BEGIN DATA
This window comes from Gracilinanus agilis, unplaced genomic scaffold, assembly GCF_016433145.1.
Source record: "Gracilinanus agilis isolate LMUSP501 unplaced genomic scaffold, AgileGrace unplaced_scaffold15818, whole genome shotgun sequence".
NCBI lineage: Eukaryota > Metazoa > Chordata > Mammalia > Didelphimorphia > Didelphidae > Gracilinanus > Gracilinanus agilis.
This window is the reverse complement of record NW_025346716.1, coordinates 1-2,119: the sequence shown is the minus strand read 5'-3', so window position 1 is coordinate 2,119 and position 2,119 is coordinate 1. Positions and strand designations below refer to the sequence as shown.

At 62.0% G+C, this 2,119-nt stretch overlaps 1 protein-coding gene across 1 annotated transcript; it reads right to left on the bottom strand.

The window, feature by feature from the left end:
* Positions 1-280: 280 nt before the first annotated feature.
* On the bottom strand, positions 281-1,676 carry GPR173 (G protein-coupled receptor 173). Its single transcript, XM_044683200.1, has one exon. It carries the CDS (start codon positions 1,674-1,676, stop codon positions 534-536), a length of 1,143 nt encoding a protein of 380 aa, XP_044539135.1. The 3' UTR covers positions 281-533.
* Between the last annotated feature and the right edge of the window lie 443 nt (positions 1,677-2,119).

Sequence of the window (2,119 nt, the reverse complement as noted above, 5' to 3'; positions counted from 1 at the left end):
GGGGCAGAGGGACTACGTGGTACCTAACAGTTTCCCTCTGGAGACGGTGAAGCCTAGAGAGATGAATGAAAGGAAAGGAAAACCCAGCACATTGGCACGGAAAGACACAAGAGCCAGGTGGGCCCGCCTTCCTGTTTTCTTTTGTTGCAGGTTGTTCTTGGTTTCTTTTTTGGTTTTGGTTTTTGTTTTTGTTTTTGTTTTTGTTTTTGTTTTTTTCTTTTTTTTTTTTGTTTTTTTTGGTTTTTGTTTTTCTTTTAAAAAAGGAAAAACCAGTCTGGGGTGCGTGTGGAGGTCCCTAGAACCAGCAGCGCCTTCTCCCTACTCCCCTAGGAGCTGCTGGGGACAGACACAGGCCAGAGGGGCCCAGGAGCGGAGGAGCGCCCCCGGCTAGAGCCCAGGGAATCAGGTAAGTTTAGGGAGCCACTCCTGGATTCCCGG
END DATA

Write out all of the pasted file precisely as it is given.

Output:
This window comes from Gracilinanus agilis, unplaced genomic scaffold, assembly GCF_016433145.1.
Source record: "Gracilinanus agilis isolate LMUSP501 unplaced genomic scaffold, AgileGrace unplaced_scaffold15818, whole genome shotgun sequence".
NCBI lineage: Eukaryota > Metazoa > Chordata > Mammalia > Didelphimorphia > Didelphidae > Gracilinanus > Gracilinanus agilis.
This window is the reverse complement of record NW_025346716.1, coordinates 1-2,119: the sequence shown is the minus strand read 5'-3', so window position 1 is coordinate 2,119 and position 2,119 is coordinate 1. Positions and strand designations below refer to the sequence as shown.

At 62.0% G+C, this 2,119-nt stretch overlaps 1 protein-coding gene across 1 annotated transcript; it reads right to left on the bottom strand.

The window, feature by feature from the left end:
* Positions 1-280: 280 nt before the first annotated feature.
* On the bottom strand, positions 281-1,676 carry GPR173 (G protein-coupled receptor 173). Its single transcript, XM_044683200.1, has one exon. It carries the CDS (start codon positions 1,674-1,676, stop codon positions 534-536), a length of 1,143 nt encoding a protein of 380 aa, XP_044539135.1. The 3' UTR covers positions 281-533.
* Between the last annotated feature and the right edge of the window lie 443 nt (positions 1,677-2,119).

Sequence of the window (2,119 nt, the reverse complement as noted above, 5' to 3'; positions counted from 1 at the left end):
GGGGCAGAGGGACTACGTGGTACCTAACAGTTTCCCTCTGGAGACGGTGAAGCCTAGAGAGATGAATGAAAGGAAAGGAAAACCCAGCACATTGGCACGGAAAGACACAAGAGCCAGGTGGGCCCGCCTTCCTGTTTTCTTTTGTTGCAGGTTGTTCTTGGTTTCTTTTTTGGTTTTGGTTTTTGTTTTTGTTTTTGTTTTTGTTTTTGTTTTTTTCTTTTTTTTTTTTGTTTTTTTTGGTTTTTGTTTTTCTTTTAAAAAAGGAAAAACCAGTCTGGGGTGCGTGTGGAGGTCCCTAGAACCAGCAGCGCCTTCTCCCTACTCCCCTAGGAGCTGCTGGGGACAGACACAGGCCAGAGGGGCCCAGGAGCGGAGGAGCGCCCCCGGCTAGAGCCCAGGGAATCAGGTAAGTTTAGGGAGCCACTCCTGGATTCCCGG